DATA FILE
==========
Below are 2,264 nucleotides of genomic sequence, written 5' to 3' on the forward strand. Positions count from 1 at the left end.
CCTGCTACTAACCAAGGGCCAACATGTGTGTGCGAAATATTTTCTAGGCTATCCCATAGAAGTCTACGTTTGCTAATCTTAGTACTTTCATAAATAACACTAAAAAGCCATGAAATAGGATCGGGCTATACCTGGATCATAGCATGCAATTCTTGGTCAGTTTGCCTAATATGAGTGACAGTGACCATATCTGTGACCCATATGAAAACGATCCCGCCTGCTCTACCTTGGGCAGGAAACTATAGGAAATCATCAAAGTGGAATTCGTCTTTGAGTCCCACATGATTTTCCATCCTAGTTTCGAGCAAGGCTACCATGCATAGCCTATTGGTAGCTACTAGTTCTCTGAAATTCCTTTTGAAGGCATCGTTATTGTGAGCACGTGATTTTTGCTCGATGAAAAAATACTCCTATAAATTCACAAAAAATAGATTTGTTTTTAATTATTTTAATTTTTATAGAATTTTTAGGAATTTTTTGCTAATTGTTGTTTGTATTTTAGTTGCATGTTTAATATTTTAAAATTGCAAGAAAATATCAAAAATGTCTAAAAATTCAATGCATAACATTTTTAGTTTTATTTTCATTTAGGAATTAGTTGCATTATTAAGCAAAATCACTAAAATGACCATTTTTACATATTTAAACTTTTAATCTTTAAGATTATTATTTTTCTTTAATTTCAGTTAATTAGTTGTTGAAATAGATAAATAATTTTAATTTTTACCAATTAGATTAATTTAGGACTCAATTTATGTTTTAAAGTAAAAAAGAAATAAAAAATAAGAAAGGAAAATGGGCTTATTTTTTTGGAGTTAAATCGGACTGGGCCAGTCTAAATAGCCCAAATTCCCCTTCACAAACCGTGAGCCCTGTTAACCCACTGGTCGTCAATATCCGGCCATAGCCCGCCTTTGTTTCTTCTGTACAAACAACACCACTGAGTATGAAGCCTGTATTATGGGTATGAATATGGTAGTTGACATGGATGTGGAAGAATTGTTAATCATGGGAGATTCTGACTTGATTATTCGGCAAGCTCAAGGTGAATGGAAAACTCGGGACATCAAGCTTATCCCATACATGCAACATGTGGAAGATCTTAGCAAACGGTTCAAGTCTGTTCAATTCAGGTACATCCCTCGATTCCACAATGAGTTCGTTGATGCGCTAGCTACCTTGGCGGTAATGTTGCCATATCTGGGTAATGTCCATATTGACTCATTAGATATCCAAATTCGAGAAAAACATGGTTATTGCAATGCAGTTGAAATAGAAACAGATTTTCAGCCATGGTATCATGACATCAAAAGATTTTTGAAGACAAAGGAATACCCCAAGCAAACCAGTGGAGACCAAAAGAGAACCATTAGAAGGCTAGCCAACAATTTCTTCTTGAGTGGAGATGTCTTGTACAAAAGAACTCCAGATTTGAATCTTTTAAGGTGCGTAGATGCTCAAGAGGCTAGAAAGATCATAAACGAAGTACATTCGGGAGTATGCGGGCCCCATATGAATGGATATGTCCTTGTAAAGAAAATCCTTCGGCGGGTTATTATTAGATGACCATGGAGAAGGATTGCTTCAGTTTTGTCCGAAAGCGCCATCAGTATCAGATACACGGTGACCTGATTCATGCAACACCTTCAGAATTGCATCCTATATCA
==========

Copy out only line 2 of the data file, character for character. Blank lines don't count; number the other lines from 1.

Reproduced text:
CCTGCTACTAACCAAGGGCCAACATGTGTGTGCGAAATATTTTCTAGGCTATCCCATAGAAGTCTACGTTTGCTAATCTTAGTACTTTCATAAATAACACTAAAAAGCCATGAAATAGGATCGGGCTATACCTGGATCATAGCATGCAATTCTTGGTCAGTTTGCCTAATATGAGTGACAGTGACCATATCTGTGACCCATATGAAAACGATCCCGCCTGCTCTACCTTGGGCAGGAAACTATAGGAAATCATCAAAGTGGAATTCGTCTTTGAGTCCCACATGATTTTCCATCCTAGTTTCGAGCAAGGCTACCATGCATAGCCTATTGGTAGCTACTAGTTCTCTGAAATTCCTTTTGAAGGCATCGTTATTGTGAGCACGTGATTTTTGCTCGATGAAAAAATACTCCTATAAATTCACAAAAAATAGATTTGTTTTTAATTATTTTAATTTTTATAGAATTTTTAGGAATTTTTTGCTAATTGTTGTTTGTATTTTAGTTGCATGTTTAATATTTTAAAATTGCAAGAAAATATCAAAAATGTCTAAAAATTCAATGCATAACATTTTTAGTTTTATTTTCATTTAGGAATTAGTTGCATTATTAAGCAAAATCACTAAAATGACCATTTTTACATATTTAAACTTTTAATCTTTAAGATTATTATTTTTCTTTAATTTCAGTTAATTAGTTGTTGAAATAGATAAATAATTTTAATTTTTACCAATTAGATTAATTTAGGACTCAATTTATGTTTTAAAGTAAAAAAGAAATAAAAAATAAGAAAGGAAAATGGGCTTATTTTTTTGGAGTTAAATCGGACTGGGCCAGTCTAAATAGCCCAAATTCCCCTTCACAAACCGTGAGCCCTGTTAACCCACTGGTCGTCAATATCCGGCCATAGCCCGCCTTTGTTTCTTCTGTACAAACAACACCACTGAGTATGAAGCCTGTATTATGGGTATGAATATGGTAGTTGACATGGATGTGGAAGAATTGTTAATCATGGGAGATTCTGACTTGATTATTCGGCAAGCTCAAGGTGAATGGAAAACTCGGGACATCAAGCTTATCCCATACATGCAACATGTGGAAGATCTTAGCAAACGGTTCAAGTCTGTTCAATTCAGGTACATCCCTCGATTCCACAATGAGTTCGTTGATGCGCTAGCTACCTTGGCGGTAATGTTGCCATATCTGGGTAATGTCCATATTGACTCATTAGATATCCAAATTCGAGAAAAACATGGTTATTGCAATGCAGTTGAAATAGAAACAGATTTTCAGCCATGGTATCATGACATCAAAAGATTTTTGAAGACAAAGGAATACCCCAAGCAAACCAGTGGAGACCAAAAGAGAACCATTAGAAGGCTAGCCAACAATTTCTTCTTGAGTGGAGATGTCTTGTACAAAAGAACTCCAGATTTGAATCTTTTAAGGTGCGTAGATGCTCAAGAGGCTAGAAAGATCATAAACGAAGTACATTCGGGAGTATGCGGGCCCCATATGAATGGATATGTCCTTGTAAAGAAAATCCTTCGGCGGGTTATTATTAGATGACCATGGAGAAGGATTGCTTCAGTTTTGTCCGAAAGCGCCATCAGTATCAGATACACGGTGACCTGATTCATGCAACACCTTCAGAATTGCATCCTATATCA